By Henry Umoru
ABUJA—The Debt Management Office, DMO, said yesterday that the nation’s total debt profile currently stood at $57.39 billion.
Director-General of DMO, Dr. Abraham Nwankwo, who disclosed this when he appeared before the Senator Shehu Sani’s Committee on Foreign and Local Debts to defend his agency’s budget proposal, said the total debt stock comprised external and domestic debts of the federal government, those of the 36 states of the federation and the Federal Capital Territory, FCT, as December 31, 2016.
This came on a day the Presidency slashed its 2017 budget by N3 billion, in view of the present economic recession in the country.
Nwankwo explained that of the total debt stock, external debt stood at $11.41 billion, while domestic debt stock was put at $45.98 billion.
According to him, the 36 states and FCT accounted for about 32.45 percent of the total external debt as at December 31,2016, while the federal government accounted for about 67.55 percent.
He added that the disaggregated external debt stock of the 36 states and FCT as at June 2016 was $3.65 billion, while the disaggregated domestic debt stock of the states and the FCT as at September 2016 was N2,822.89 billion.
Explaining the increase in the debt profile, Nwankwo said: “We observed that the increase was about 6.5 percent and this was as a result of additional disbursement because we don’t disburse a good number of the external loan we take at a go.”
Nwankwo who noted that the domestic debt stock by instruments as at 31st December, 2016 stood at N11,058,204,296,592.00, adding that federal government bonds were N7,564,937,465,592.00; Nigerian Treasury Bills, N3,277,278,831,000.00; and Treasury bonds, N215,988,000,000.00.
When chairman of the committee, Senator Sani asked why the debt profile had not been forgiven, at least with the goodwill of the present government, the DMO boss said Nigeria would not beg for debt forgiveness, since the economy was in good shape.
Senator Sani, who was apparently not comfortable with the position of the DMO Director- General, said: “It is shocking that in 2016, people don’t find it easy to feed their families, pay the fees of their children, pay their rents.
‘’Now things are in very bad shape, but not typical of somebody who lives with the people, but somebody speaking from an expert point of view to say we are not in a bad position to ask for forgiveness.
‘’These are two things, if you are talking from the point of how our people live nowadays, you will not be able to say such things. But you are speaking naturally as an expert.
‘’Our most concern is the fact that most of the states simply collect money, piled up so many debts for their children and grandchildren and there is nothing to show for it. Many of them couldn’t pay salaries and we have seen how some new sets of cash disbursement were done to them from excess crude account to ecological funds.”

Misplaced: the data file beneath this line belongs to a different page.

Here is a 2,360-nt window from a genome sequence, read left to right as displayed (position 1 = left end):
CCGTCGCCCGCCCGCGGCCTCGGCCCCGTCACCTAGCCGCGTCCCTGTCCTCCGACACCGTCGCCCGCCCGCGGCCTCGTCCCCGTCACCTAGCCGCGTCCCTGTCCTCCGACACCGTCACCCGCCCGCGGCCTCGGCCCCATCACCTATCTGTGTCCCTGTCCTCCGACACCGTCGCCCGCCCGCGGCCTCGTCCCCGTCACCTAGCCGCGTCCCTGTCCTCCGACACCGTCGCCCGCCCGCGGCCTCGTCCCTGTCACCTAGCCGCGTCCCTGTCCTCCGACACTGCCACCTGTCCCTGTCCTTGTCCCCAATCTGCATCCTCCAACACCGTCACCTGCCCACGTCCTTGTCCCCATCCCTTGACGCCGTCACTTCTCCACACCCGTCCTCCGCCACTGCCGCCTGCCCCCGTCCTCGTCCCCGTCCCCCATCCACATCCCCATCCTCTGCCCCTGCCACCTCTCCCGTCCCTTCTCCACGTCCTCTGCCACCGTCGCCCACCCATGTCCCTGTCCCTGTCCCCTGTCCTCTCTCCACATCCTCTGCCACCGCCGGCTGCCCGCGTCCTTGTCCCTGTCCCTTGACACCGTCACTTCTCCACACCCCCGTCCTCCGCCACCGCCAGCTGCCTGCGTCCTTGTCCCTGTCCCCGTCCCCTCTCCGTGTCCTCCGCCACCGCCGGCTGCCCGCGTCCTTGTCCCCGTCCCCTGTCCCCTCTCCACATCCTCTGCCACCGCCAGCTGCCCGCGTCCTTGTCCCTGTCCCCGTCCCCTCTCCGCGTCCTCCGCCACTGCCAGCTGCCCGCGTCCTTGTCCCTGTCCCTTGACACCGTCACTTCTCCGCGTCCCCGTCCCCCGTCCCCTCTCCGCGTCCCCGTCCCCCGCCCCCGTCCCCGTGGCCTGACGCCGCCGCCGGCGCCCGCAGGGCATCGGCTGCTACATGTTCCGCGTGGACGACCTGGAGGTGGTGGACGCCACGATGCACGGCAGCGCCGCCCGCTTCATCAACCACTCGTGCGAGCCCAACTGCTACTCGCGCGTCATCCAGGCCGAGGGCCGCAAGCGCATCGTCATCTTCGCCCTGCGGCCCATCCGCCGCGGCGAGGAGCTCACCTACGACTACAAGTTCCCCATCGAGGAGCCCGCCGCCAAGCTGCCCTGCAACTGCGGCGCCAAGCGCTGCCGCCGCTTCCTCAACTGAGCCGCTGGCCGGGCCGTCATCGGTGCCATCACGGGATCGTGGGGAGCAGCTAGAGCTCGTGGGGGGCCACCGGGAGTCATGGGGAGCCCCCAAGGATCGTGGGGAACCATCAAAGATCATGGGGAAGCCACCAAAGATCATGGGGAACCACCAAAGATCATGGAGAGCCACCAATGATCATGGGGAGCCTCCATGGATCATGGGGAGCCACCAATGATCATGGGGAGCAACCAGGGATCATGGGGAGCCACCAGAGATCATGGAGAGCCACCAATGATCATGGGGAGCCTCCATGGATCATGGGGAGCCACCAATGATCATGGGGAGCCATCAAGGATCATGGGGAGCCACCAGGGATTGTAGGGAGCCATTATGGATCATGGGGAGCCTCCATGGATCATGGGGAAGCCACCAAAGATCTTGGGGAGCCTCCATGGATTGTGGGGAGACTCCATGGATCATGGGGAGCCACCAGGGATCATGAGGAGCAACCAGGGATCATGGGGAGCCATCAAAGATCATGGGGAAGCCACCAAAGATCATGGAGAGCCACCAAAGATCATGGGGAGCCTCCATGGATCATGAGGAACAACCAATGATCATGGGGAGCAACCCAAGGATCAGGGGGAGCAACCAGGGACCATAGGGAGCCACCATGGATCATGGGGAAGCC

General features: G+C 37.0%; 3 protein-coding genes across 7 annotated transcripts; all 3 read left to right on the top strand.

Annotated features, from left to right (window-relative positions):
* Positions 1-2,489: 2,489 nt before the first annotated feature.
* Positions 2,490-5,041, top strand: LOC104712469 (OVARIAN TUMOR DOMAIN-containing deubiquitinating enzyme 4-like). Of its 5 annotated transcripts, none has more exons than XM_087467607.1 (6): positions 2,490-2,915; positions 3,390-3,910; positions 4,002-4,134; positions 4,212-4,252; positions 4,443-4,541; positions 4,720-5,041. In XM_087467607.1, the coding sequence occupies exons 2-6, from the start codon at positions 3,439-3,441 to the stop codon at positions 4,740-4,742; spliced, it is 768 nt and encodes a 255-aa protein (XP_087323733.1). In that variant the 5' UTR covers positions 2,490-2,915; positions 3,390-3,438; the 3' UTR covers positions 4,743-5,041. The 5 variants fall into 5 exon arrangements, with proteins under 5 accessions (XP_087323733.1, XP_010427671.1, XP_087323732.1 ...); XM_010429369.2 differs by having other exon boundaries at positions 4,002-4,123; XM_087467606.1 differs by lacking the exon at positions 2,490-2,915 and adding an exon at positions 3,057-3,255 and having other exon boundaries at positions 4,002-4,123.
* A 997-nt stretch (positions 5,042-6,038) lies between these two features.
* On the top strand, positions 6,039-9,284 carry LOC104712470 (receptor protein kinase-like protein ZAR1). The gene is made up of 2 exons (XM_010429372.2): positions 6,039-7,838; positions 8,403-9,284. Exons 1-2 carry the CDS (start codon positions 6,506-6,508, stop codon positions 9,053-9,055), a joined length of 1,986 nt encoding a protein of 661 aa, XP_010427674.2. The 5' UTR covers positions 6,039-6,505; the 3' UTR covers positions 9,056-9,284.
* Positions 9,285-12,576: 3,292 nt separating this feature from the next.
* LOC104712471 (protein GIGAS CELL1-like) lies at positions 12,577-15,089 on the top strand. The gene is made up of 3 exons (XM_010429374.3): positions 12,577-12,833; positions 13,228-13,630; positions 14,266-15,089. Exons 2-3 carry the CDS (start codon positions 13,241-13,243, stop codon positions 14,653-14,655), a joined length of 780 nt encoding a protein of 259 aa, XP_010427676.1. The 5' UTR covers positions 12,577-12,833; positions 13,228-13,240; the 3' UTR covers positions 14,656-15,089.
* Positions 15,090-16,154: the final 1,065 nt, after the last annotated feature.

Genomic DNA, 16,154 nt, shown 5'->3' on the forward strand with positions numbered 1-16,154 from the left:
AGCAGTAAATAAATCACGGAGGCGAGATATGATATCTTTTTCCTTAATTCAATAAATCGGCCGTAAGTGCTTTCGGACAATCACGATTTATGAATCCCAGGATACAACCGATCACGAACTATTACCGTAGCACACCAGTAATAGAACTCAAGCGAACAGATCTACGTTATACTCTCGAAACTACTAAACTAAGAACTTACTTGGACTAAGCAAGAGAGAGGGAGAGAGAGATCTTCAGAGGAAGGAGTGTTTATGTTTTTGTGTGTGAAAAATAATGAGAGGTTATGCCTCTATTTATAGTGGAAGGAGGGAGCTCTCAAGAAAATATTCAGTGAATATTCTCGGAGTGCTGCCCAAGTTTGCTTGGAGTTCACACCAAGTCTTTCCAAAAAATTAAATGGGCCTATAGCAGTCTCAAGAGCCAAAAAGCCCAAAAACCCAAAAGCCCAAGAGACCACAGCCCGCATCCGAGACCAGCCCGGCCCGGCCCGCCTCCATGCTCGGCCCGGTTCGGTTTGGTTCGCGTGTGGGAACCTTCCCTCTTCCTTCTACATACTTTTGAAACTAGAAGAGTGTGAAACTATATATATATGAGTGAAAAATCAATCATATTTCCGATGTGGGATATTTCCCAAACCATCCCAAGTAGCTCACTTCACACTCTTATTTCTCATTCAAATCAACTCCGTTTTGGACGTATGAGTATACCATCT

Meanwhile, the Senate was told yesterday that the Presidency has slashed its 2017 budget by N3 billion, even as N94.5 million was budgeted for the purchase of bullet proof tyres for state house officials.
Speaking yesterday in Abuja when he appeared before the Senate Committee on Federal Character and Inter-Governmental Affairs to defend the 2017 Budget, Permanent Secretary, State House, Jalal Arabi, said the budget cut in 2016 from N16,563,395,984 to N13, 567,979,279 in 2017 represented 18.08 percent reduction, compared with the sum appropriated last year.
The Permanent Secretary, who disclosed that the State House had proposed the sum of N4.9 billion for villa maintenance, said it also owed Abuja Electricity Distribution Company, AEDC, N552 million and an outstanding sewage charges of N52.8 million.
He said the N100 million earmarked for kitchen equipment in 2016 budget was not released, noting that “there is a proposal for the sum of N52.8 million in the 2017 budget. The committee may wish to be informed that the bills received from Abuja Environment Protection Board (AEPB) for liquid waste disposal for the state House for 2016 is N15.6 million, with outstanding liabilities of previous years standing at N37.5 million (totaling N52.8m). The figure has remained consistent.
“This informed the provision of the same amount of N52.8 million in 2017. This position was the same sought for in our 2016 proposal but only paltry sum of N6.1 million was appropriated. We have, however, commenced negotiations with AEPB to arrive at a mutually acceptable charge henceforth.’’
Commenting, two members of the committee, Senators Duro Faseyi and Joshua Lidani, expressed displeasure over the level of releases by the Ministry of Finance to the State House.